Thursday , January 27 2022

The study examines the course of back pain over time


Back pain is one of the most commonly reported health problems in the world. New research published Arthritis Care & Research– The Official Journal of the American Rheumatology College and the Rheumatology Health Professionals Association, which over time examines back pain models and identifies patient characteristics and the amount of health care and medication use (including opioids) associated with different models.

The survey included a representative sample of the Canadian population, which followed from 1994 to 2011. 12,782 participants were surveyed every two years and data on factors including illness, pain, disability, opioid and other drug use and health care visits were provided.

During the 16-year follow-up, almost half (45.6%) of the participants reported at least one back pain. Among these participants were four pain trajectories: persistent (18%), developed (28.1%), recovery (20.5%) and casual (33.4%).

Permanent and developing groups had more pain and disability, as well as more health care visits and medication than recovery and occasional trajectories. The recovery trajectory group increased the use of opioids and antidepressants over time.

"The good news is that one in five people with back pain is recovering, but they continued to use opioids and antidepressants, indicating that people recovering from back pain require continuous monitoring," said leading author Mayilee Canizares, PhD. University Health Network Krembila Research Institute in Toronto, Canada. "The bad news was that each of the five was experiencing constant back pain, with an additional group of almost one in three, which caused back pain over time. These two groups were associated with greater pain relief activity, disability and depression as health. care and medication. "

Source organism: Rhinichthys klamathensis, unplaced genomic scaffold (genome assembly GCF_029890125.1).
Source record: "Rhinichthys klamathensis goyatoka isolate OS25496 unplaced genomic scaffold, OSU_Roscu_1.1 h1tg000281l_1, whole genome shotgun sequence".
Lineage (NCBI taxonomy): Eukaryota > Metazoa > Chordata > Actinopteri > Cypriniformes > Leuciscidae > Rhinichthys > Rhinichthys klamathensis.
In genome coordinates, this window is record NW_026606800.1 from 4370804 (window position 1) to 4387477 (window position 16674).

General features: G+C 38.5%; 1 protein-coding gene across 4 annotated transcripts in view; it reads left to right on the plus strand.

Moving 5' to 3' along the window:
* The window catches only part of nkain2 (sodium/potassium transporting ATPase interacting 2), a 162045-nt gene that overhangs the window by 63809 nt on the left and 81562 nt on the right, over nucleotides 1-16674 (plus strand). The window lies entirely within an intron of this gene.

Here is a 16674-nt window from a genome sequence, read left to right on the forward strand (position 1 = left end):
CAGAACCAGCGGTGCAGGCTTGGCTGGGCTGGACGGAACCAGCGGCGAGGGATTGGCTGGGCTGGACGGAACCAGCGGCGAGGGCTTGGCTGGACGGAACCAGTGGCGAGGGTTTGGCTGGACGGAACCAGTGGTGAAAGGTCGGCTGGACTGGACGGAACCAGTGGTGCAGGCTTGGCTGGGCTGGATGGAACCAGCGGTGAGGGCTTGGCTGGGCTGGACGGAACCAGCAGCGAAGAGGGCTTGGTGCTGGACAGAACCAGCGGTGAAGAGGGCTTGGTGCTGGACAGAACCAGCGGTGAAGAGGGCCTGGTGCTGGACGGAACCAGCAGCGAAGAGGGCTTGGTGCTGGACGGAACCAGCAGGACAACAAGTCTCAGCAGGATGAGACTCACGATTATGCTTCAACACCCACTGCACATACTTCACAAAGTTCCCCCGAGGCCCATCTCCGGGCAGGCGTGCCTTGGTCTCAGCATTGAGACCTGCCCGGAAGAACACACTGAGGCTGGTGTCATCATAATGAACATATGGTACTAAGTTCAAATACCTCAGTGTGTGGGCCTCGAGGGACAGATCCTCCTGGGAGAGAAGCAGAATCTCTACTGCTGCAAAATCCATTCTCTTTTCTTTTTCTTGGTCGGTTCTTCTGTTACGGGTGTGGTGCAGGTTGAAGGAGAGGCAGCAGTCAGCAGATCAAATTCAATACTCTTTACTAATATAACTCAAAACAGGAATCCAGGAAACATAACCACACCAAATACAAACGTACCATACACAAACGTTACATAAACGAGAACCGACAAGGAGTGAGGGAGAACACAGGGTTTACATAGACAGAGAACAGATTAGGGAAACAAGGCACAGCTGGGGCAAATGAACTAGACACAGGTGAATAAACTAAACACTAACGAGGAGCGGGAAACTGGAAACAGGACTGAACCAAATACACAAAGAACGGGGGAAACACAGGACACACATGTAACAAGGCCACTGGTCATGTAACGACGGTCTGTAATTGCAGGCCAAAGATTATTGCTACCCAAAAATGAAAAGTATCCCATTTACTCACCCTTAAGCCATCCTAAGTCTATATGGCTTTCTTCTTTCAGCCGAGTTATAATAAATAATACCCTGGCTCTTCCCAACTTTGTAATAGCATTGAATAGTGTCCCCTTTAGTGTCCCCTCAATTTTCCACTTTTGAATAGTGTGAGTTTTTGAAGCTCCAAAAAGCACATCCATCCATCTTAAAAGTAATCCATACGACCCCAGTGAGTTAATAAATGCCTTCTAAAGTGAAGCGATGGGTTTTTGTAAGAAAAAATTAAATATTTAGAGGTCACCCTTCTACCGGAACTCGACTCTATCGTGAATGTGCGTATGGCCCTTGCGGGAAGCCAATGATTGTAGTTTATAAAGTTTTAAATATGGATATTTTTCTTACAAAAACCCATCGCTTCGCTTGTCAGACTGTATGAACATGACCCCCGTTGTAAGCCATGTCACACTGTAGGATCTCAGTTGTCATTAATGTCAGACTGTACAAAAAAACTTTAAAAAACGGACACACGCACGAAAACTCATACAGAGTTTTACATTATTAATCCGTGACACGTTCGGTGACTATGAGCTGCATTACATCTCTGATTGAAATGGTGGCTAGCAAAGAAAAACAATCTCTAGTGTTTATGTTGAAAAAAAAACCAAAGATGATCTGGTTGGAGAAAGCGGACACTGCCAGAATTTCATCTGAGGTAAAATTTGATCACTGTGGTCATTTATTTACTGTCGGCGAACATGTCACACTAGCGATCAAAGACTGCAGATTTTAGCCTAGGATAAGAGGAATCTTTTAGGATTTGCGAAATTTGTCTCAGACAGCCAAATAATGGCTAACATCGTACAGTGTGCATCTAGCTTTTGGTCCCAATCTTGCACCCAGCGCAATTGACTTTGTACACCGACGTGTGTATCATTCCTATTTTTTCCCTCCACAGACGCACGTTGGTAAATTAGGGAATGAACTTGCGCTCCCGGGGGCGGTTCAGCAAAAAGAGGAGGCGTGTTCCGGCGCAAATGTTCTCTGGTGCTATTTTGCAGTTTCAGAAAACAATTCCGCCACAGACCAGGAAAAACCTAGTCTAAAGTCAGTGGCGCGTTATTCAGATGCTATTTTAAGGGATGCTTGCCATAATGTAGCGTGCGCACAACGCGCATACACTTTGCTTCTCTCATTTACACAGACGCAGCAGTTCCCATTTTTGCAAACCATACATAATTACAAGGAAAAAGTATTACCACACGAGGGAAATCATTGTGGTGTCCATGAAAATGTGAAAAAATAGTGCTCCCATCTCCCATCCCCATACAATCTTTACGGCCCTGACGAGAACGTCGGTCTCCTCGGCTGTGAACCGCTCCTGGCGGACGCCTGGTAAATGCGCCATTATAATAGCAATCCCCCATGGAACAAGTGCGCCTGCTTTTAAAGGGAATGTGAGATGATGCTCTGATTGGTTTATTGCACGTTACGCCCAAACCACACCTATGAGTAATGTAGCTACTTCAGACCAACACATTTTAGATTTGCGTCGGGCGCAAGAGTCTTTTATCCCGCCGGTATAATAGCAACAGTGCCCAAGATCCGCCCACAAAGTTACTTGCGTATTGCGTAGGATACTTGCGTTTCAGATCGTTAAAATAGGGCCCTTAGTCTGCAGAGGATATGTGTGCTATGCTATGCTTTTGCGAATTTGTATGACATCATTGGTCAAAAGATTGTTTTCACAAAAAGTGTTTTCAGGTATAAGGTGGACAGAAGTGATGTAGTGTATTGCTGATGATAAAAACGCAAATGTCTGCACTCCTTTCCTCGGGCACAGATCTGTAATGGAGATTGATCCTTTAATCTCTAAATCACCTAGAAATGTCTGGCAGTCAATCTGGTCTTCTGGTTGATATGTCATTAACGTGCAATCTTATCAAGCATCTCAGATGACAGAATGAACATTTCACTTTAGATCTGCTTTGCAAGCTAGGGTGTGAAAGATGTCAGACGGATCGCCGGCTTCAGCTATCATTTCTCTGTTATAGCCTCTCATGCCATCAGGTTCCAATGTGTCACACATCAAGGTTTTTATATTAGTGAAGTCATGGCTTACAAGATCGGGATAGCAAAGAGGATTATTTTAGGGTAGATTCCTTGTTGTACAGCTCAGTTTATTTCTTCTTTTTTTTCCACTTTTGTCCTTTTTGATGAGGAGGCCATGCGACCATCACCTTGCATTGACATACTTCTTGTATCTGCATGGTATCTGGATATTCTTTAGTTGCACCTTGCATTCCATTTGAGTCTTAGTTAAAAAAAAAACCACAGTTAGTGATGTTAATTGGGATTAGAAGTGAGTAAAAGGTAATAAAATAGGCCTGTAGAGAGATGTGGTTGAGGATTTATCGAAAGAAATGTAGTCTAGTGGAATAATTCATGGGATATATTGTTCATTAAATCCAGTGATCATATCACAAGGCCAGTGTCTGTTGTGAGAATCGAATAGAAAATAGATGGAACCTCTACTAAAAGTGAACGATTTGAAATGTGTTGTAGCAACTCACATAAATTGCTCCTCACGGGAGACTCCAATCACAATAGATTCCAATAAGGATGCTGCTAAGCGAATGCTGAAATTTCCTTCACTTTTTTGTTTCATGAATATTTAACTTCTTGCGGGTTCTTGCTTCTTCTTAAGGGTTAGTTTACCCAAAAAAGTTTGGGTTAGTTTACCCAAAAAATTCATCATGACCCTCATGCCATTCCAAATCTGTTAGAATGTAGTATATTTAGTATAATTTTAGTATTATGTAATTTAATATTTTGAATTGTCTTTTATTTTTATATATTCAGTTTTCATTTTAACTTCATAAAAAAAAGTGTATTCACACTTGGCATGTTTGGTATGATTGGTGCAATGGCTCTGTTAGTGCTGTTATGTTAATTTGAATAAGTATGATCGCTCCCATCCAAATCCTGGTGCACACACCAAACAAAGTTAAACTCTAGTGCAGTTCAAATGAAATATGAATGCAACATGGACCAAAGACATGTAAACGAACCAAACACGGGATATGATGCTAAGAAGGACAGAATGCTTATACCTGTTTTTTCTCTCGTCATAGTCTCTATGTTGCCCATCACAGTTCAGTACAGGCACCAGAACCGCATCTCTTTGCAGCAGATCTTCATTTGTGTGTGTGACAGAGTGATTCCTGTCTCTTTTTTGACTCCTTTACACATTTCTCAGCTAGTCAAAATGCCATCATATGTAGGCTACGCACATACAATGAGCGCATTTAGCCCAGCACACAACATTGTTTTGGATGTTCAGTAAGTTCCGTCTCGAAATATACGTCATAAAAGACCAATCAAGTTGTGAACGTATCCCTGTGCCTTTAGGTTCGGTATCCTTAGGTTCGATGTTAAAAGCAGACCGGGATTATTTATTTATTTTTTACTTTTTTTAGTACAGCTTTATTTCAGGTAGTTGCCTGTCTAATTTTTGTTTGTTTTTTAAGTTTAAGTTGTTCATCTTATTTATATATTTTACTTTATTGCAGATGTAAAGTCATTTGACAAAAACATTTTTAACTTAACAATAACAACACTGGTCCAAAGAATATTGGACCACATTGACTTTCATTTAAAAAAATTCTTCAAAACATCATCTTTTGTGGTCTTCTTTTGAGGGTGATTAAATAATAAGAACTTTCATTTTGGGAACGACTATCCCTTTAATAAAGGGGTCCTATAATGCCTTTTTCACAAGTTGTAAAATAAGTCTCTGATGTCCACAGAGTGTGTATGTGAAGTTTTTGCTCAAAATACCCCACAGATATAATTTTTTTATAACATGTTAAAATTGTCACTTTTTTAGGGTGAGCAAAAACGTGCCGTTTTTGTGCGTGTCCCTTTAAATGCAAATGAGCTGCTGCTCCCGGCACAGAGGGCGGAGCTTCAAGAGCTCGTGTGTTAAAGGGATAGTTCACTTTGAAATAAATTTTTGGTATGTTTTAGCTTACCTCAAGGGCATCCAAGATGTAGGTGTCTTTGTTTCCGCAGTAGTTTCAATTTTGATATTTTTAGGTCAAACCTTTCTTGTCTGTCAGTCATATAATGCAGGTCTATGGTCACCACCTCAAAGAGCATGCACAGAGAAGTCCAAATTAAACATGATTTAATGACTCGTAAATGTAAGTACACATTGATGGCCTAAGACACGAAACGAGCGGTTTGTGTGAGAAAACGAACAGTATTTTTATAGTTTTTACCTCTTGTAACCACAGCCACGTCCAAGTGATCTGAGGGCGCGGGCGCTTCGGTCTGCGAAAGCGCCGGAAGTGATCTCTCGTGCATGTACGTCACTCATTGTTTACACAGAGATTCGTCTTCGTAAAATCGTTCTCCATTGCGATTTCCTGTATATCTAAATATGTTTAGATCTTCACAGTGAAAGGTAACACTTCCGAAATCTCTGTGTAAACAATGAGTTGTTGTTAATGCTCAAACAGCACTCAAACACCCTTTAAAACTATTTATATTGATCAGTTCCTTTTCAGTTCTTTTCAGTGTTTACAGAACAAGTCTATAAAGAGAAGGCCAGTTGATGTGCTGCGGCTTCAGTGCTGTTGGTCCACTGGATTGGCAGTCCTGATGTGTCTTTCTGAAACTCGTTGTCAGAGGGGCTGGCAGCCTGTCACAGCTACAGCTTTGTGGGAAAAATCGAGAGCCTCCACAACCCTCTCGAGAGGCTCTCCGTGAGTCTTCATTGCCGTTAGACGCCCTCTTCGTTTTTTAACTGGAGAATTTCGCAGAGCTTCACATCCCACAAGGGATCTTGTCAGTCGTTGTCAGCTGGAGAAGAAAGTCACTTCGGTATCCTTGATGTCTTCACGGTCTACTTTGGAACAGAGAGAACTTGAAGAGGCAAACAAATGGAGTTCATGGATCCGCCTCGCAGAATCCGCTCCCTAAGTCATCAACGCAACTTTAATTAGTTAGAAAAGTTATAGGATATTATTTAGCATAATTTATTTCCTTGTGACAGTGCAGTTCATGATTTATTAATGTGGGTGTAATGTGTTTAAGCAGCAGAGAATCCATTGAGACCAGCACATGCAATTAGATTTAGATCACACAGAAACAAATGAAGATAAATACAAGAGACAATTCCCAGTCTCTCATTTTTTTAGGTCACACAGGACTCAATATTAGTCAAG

Dr. Canizares noted that findings suggest that people with back pain are a heterogeneous group that can benefit from different leadership approaches rather than traditional one-size-fits-all approaches. "The different groups identified in the study may represent opportunities for more individual treatment and prevention strategies," she said.


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Full reference: "Back pain in the Canadian population: trajectories, predictions and results." Mayilee Canizares, Y. Raja Rampersaud and Elizabeth M. Badley. Arthritis Care & Research; Published online: January 14, 2019 (DOI: 10.1002 / acr.23811).

URL after publishing: http: // /10.1002 ofacr.23811

Disclosure: YRR reports Medtronic Personal Consultation Fee that does not affect the results of this study. MC and EMB do not have financial information.

Author Contacts: Krembila Research Institute Communication Team:

Heather Sherman

Tel: 416-603-5294

E-mail: [email protected]


Travis Boyco

Tel: 437-217-6123

E-mail: [email protected]

About the magazine

Arthritis Care & Research is the official journal of the College of American Rheumatology (ACR) and the Association of Rheumatology Health Professionals (ARHP). Arthritis Care & Research is a peer-reviewed journal that publishes both original research and articles that promote excellence in clinical practice in rheumatology. Relevant topics for the treatment of arthritis and related disorders are evidence-based practice studies, clinical issues, practice guidelines, health economics, health care policies, education, social and public health issues, and future trends in rheumatology. . The magazine is published on behalf of Wiley ACR. For more information, please visit the magazine's website at http: // /magazine /acr.

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